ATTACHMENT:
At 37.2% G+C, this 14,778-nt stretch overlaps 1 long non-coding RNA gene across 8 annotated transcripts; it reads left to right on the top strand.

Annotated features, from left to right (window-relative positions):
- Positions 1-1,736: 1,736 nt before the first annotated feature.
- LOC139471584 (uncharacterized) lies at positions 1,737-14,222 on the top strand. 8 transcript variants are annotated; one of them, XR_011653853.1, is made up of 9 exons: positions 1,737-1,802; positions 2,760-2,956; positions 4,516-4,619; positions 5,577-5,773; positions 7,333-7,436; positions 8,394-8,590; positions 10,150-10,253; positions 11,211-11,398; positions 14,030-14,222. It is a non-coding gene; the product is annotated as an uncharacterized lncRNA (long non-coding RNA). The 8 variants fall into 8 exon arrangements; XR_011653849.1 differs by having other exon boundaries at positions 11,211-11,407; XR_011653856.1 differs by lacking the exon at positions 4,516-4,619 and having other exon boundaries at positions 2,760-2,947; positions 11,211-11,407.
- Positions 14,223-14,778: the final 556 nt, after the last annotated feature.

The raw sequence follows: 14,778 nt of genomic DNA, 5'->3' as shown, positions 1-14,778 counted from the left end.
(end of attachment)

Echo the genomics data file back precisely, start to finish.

At 37.2% G+C, this 14,778-nt stretch overlaps 1 long non-coding RNA gene across 8 annotated transcripts; it reads left to right on the top strand.

Annotated features, from left to right (window-relative positions):
- Positions 1-1,736: 1,736 nt before the first annotated feature.
- LOC139471584 (uncharacterized) lies at positions 1,737-14,222 on the top strand. 8 transcript variants are annotated; one of them, XR_011653853.1, is made up of 9 exons: positions 1,737-1,802; positions 2,760-2,956; positions 4,516-4,619; positions 5,577-5,773; positions 7,333-7,436; positions 8,394-8,590; positions 10,150-10,253; positions 11,211-11,398; positions 14,030-14,222. It is a non-coding gene; the product is annotated as an uncharacterized lncRNA (long non-coding RNA). The 8 variants fall into 8 exon arrangements; XR_011653849.1 differs by having other exon boundaries at positions 11,211-11,407; XR_011653856.1 differs by lacking the exon at positions 4,516-4,619 and having other exon boundaries at positions 2,760-2,947; positions 11,211-11,407.
- Positions 14,223-14,778: the final 556 nt, after the last annotated feature.

The raw sequence follows: 14,778 nt of genomic DNA, 5'->3' as shown, positions 1-14,778 counted from the left end.